The Jesus mocked as “the king of the Jews” has no power to impose anything like the peace and order of the Roman Empire. By the time this Gospel is written, decades after anyone alive had witnessed that crucifixion, people were beginning to understand what this “reign of God” meant – what this alternative kingship was about. Jesus went to his death talking about a different kind of world order. In his life and in his death, Jesus ‘[grappled] with the disorders of injustice, suffering and death. The darkness of death,” writes Biblical scholar Walter Brueggemann, is pushed back one emergency at a time.” Over the course of his life and in the manner of his death, Jesus demonstrated to ordinary people – like us – that he knew just what they were going through, that he stood with them, and us, and that most importantly he WITHstood the worst that lawlessness and chaos could dish out.

People knew that Luke wrote the truth about Jesus. They knew it because the people who stood up for
them, and with them – the people who were willing to go to their deaths in place of them, were the people who believed in this upside-down kingship of Jesus. The people of Luke’s day knew they could pray to the Emperor all they wanted, but there was no bread without justice, no peace without justice. The imperial army could be powerful and rich, but the people still suffered from want and lived in fear. The people of Luke’s day began to follow “the servants of this new king. [These] practitioners of this newly ordered world” took their leadership public. When Luke told this story of standing at the foot of the cross, of hearing in Jesus’ last words that he was still turning the world around, it gave people courage that they could do that too, in their own day and in the face of their own challenges.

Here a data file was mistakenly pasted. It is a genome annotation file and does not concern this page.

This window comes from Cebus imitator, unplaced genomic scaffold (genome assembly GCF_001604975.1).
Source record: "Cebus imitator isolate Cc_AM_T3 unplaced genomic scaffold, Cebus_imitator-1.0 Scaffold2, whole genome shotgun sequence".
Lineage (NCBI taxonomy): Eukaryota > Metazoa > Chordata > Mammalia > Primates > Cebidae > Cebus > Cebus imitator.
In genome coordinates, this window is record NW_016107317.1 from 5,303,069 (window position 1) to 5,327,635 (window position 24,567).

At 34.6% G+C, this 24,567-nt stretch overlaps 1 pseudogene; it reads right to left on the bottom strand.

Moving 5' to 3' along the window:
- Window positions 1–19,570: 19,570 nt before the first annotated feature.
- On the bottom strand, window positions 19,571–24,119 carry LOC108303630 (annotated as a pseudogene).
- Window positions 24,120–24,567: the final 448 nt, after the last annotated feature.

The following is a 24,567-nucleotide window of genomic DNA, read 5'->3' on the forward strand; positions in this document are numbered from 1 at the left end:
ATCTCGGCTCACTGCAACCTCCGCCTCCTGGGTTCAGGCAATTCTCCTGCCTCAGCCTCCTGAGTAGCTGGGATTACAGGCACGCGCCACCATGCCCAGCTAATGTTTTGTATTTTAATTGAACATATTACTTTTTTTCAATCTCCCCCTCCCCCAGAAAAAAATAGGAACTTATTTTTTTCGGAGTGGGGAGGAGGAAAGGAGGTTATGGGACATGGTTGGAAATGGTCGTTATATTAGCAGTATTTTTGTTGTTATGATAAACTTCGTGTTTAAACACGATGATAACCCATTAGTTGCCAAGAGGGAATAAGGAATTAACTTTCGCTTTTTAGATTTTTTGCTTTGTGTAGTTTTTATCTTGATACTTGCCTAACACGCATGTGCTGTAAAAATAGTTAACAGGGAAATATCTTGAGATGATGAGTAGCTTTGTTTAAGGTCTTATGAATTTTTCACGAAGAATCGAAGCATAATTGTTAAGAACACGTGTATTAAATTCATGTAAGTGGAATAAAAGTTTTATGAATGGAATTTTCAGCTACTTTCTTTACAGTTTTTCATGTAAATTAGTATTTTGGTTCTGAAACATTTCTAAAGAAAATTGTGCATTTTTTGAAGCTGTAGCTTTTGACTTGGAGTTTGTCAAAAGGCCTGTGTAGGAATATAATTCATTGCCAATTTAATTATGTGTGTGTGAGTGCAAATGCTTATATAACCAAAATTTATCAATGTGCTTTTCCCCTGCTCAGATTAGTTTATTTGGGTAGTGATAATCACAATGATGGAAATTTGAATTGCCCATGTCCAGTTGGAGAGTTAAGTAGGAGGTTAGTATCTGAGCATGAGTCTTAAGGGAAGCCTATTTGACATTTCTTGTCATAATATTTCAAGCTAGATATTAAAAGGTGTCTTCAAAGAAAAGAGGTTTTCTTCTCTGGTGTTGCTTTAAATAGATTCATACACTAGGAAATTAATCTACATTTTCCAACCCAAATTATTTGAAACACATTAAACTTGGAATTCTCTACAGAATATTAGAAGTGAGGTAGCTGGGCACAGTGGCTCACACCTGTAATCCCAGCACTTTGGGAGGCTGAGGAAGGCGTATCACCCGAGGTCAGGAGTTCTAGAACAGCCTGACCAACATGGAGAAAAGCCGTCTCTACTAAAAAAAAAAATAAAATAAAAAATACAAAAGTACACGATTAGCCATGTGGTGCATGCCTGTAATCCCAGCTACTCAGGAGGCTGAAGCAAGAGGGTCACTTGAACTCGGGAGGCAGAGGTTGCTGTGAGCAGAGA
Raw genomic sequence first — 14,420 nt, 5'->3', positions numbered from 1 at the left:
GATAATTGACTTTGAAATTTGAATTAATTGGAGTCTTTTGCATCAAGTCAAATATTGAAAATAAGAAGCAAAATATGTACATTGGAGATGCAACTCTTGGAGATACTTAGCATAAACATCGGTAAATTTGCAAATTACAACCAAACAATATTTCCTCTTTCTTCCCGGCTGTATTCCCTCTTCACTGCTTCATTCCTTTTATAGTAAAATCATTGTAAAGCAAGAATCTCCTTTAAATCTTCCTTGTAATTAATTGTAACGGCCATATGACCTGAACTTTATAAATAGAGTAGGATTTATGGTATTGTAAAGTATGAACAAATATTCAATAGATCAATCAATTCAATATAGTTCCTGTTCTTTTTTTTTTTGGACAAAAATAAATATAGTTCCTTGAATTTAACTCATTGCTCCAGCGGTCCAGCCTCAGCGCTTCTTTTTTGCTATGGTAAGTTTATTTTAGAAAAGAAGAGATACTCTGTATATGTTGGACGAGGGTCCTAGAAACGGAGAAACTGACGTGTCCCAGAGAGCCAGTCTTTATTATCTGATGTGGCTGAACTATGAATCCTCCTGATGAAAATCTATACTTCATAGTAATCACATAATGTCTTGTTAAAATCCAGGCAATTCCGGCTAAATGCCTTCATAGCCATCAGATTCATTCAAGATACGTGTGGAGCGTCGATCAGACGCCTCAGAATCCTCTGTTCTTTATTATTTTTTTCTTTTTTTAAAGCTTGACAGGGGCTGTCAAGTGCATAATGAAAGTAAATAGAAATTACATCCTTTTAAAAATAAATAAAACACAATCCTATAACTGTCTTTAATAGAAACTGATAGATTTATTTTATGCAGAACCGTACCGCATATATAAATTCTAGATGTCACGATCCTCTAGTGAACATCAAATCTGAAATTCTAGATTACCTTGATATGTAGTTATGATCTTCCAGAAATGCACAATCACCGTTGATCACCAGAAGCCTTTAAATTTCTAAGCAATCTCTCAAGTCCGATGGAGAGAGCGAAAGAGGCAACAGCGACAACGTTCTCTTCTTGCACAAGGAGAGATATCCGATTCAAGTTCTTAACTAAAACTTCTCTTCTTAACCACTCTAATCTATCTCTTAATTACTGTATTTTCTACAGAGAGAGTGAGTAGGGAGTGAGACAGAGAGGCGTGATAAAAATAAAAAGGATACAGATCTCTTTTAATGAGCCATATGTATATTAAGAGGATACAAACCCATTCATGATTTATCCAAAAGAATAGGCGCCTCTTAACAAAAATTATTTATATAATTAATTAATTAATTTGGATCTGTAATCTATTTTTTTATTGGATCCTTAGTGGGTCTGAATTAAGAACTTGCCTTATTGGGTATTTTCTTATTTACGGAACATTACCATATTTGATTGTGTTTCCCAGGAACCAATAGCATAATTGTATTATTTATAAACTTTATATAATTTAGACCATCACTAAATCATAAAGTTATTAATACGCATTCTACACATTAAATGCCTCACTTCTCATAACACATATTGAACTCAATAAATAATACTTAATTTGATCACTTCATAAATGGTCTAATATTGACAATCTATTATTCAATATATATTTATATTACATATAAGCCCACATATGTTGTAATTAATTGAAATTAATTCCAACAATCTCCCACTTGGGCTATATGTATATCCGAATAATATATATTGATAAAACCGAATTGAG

This day of Christ the King is for us, citizens and subjects alike.

[i] Rosemary Radford Ruether, in Sexism and God-Talk, quoted by Suzanne Guthrie in